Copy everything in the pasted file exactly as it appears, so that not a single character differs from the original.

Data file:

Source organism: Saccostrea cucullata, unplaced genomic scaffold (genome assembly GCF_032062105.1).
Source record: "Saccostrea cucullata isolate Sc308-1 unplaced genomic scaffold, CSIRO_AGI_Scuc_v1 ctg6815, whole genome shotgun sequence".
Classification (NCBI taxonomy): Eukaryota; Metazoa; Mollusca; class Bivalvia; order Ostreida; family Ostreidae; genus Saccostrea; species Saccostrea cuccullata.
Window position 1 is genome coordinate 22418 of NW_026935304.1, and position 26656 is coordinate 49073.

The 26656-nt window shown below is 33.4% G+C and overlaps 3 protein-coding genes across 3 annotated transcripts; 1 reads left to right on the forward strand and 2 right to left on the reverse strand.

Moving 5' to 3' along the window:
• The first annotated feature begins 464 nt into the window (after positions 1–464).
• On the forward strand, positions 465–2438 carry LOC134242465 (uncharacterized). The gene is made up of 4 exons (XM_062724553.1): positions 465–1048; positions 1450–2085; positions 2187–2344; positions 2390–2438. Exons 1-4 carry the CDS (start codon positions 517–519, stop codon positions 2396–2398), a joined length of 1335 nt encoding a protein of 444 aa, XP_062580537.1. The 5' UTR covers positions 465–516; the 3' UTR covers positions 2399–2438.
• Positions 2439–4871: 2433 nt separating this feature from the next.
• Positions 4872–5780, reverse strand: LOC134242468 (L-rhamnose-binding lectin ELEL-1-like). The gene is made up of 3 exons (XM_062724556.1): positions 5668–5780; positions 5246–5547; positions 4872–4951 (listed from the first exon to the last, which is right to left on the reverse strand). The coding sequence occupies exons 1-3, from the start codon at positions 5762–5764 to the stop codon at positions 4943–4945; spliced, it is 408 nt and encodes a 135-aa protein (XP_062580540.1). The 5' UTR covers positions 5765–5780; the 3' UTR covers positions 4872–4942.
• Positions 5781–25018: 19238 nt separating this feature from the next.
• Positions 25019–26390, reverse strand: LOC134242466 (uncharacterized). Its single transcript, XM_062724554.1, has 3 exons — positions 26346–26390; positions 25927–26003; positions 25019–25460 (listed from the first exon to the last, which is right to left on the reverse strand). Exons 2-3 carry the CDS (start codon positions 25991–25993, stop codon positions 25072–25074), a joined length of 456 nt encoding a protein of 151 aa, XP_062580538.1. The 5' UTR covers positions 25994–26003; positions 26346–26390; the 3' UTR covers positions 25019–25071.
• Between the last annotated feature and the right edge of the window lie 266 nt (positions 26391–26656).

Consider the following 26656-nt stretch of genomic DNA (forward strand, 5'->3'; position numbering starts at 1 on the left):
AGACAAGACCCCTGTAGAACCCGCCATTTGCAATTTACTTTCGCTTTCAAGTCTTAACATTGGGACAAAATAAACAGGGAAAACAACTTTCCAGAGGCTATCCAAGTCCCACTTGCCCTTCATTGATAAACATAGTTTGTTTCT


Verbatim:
Source organism: Saccostrea cucullata, unplaced genomic scaffold (genome assembly GCF_032062105.1).
Source record: "Saccostrea cucullata isolate Sc308-1 unplaced genomic scaffold, CSIRO_AGI_Scuc_v1 ctg6815, whole genome shotgun sequence".
Classification (NCBI taxonomy): Eukaryota; Metazoa; Mollusca; class Bivalvia; order Ostreida; family Ostreidae; genus Saccostrea; species Saccostrea cuccullata.
Window position 1 is genome coordinate 22418 of NW_026935304.1, and position 26656 is coordinate 49073.

The 26656-nt window shown below is 33.4% G+C and overlaps 3 protein-coding genes across 3 annotated transcripts; 1 reads left to right on the forward strand and 2 right to left on the reverse strand.

Moving 5' to 3' along the window:
• The first annotated feature begins 464 nt into the window (after positions 1–464).
• On the forward strand, positions 465–2438 carry LOC134242465 (uncharacterized). The gene is made up of 4 exons (XM_062724553.1): positions 465–1048; positions 1450–2085; positions 2187–2344; positions 2390–2438. Exons 1-4 carry the CDS (start codon positions 517–519, stop codon positions 2396–2398), a joined length of 1335 nt encoding a protein of 444 aa, XP_062580537.1. The 5' UTR covers positions 465–516; the 3' UTR covers positions 2399–2438.
• Positions 2439–4871: 2433 nt separating this feature from the next.
• Positions 4872–5780, reverse strand: LOC134242468 (L-rhamnose-binding lectin ELEL-1-like). The gene is made up of 3 exons (XM_062724556.1): positions 5668–5780; positions 5246–5547; positions 4872–4951 (listed from the first exon to the last, which is right to left on the reverse strand). The coding sequence occupies exons 1-3, from the start codon at positions 5762–5764 to the stop codon at positions 4943–4945; spliced, it is 408 nt and encodes a 135-aa protein (XP_062580540.1). The 5' UTR covers positions 5765–5780; the 3' UTR covers positions 4872–4942.
• Positions 5781–25018: 19238 nt separating this feature from the next.
• Positions 25019–26390, reverse strand: LOC134242466 (uncharacterized). Its single transcript, XM_062724554.1, has 3 exons — positions 26346–26390; positions 25927–26003; positions 25019–25460 (listed from the first exon to the last, which is right to left on the reverse strand). Exons 2-3 carry the CDS (start codon positions 25991–25993, stop codon positions 25072–25074), a joined length of 456 nt encoding a protein of 151 aa, XP_062580538.1. The 5' UTR covers positions 25994–26003; positions 26346–26390; the 3' UTR covers positions 25019–25071.
• Between the last annotated feature and the right edge of the window lie 266 nt (positions 26391–26656).

Consider the following 26656-nt stretch of genomic DNA (forward strand, 5'->3'; position numbering starts at 1 on the left):
AGACAAGACCCCTGTAGAACCCGCCATTTGCAATTTACTTTCGCTTTCAAGTCTTAACATTGGGACAAAATAAACAGGGAAAACAACTTTCCAGAGGCTATCCAAGTCCCACTTGCCCTTCATTGATAAACATAGTTTGTTTCT